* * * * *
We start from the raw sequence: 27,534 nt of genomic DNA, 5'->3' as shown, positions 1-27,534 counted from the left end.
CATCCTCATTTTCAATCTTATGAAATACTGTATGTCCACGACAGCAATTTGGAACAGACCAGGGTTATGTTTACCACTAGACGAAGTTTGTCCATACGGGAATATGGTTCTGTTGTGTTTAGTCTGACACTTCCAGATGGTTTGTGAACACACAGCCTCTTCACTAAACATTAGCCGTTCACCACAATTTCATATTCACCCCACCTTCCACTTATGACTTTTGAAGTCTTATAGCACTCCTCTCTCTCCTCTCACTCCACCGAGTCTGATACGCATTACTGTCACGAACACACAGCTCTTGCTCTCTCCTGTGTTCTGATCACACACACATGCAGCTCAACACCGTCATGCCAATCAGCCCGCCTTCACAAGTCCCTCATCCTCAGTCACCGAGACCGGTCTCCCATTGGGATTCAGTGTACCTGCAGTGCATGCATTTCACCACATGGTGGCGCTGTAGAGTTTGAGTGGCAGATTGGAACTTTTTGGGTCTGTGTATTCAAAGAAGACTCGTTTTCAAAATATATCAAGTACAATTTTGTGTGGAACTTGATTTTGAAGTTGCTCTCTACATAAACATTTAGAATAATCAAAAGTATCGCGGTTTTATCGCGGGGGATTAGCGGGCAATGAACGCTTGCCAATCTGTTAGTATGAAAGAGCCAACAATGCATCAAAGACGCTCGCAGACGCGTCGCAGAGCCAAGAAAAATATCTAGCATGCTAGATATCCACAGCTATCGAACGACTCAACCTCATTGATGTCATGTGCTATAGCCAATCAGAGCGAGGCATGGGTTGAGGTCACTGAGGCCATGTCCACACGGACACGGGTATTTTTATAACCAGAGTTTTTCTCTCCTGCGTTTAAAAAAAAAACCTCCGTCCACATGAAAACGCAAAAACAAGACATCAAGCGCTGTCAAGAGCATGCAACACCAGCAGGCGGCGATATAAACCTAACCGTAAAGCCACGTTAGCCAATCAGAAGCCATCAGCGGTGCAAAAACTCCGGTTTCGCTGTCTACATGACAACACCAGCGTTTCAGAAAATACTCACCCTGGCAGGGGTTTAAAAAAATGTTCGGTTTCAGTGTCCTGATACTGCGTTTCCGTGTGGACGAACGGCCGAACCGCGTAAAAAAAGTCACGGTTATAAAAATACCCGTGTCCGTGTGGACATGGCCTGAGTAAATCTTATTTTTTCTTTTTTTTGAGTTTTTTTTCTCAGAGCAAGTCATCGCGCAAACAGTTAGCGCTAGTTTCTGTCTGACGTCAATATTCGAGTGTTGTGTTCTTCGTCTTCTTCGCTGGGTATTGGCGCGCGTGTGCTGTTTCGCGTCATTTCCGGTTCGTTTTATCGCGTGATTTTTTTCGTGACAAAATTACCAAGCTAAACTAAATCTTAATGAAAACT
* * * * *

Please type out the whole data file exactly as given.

We start from the raw sequence: 27,534 nt of genomic DNA, 5'->3' as shown, positions 1-27,534 counted from the left end.
CATCCTCATTTTCAATCTTATGAAATACTGTATGTCCACGACAGCAATTTGGAACAGACCAGGGTTATGTTTACCACTAGACGAAGTTTGTCCATACGGGAATATGGTTCTGTTGTGTTTAGTCTGACACTTCCAGATGGTTTGTGAACACACAGCCTCTTCACTAAACATTAGCCGTTCACCACAATTTCATATTCACCCCACCTTCCACTTATGACTTTTGAAGTCTTATAGCACTCCTCTCTCTCCTCTCACTCCACCGAGTCTGATACGCATTACTGTCACGAACACACAGCTCTTGCTCTCTCCTGTGTTCTGATCACACACACATGCAGCTCAACACCGTCATGCCAATCAGCCCGCCTTCACAAGTCCCTCATCCTCAGTCACCGAGACCGGTCTCCCATTGGGATTCAGTGTACCTGCAGTGCATGCATTTCACCACATGGTGGCGCTGTAGAGTTTGAGTGGCAGATTGGAACTTTTTGGGTCTGTGTATTCAAAGAAGACTCGTTTTCAAAATATATCAAGTACAATTTTGTGTGGAACTTGATTTTGAAGTTGCTCTCTACATAAACATTTAGAATAATCAAAAGTATCGCGGTTTTATCGCGGGGGATTAGCGGGCAATGAACGCTTGCCAATCTGTTAGTATGAAAGAGCCAACAATGCATCAAAGACGCTCGCAGACGCGTCGCAGAGCCAAGAAAAATATCTAGCATGCTAGATATCCACAGCTATCGAACGACTCAACCTCATTGATGTCATGTGCTATAGCCAATCAGAGCGAGGCATGGGTTGAGGTCACTGAGGCCATGTCCACACGGACACGGGTATTTTTATAACCAGAGTTTTTCTCTCCTGCGTTTAAAAAAAAAACCTCCGTCCACATGAAAACGCAAAAACAAGACATCAAGCGCTGTCAAGAGCATGCAACACCAGCAGGCGGCGATATAAACCTAACCGTAAAGCCACGTTAGCCAATCAGAAGCCATCAGCGGTGCAAAAACTCCGGTTTCGCTGTCTACATGACAACACCAGCGTTTCAGAAAATACTCACCCTGGCAGGGGTTTAAAAAAATGTTCGGTTTCAGTGTCCTGATACTGCGTTTCCGTGTGGACGAACGGCCGAACCGCGTAAAAAAAGTCACGGTTATAAAAATACCCGTGTCCGTGTGGACATGGCCTGAGTAAATCTTATTTTTTCTTTTTTTTGAGTTTTTTTTCTCAGAGCAAGTCATCGCGCAAACAGTTAGCGCTAGTTTCTGTCTGACGTCAATATTCGAGTGTTGTGTTCTTCGTCTTCTTCGCTGGGTATTGGCGCGCGTGTGCTGTTTCGCGTCATTTCCGGTTCGTTTTATCGCGTGATTTTTTTCGTGACAAAATTACCAAGCTAAACTAAATCTTAATGAAAACT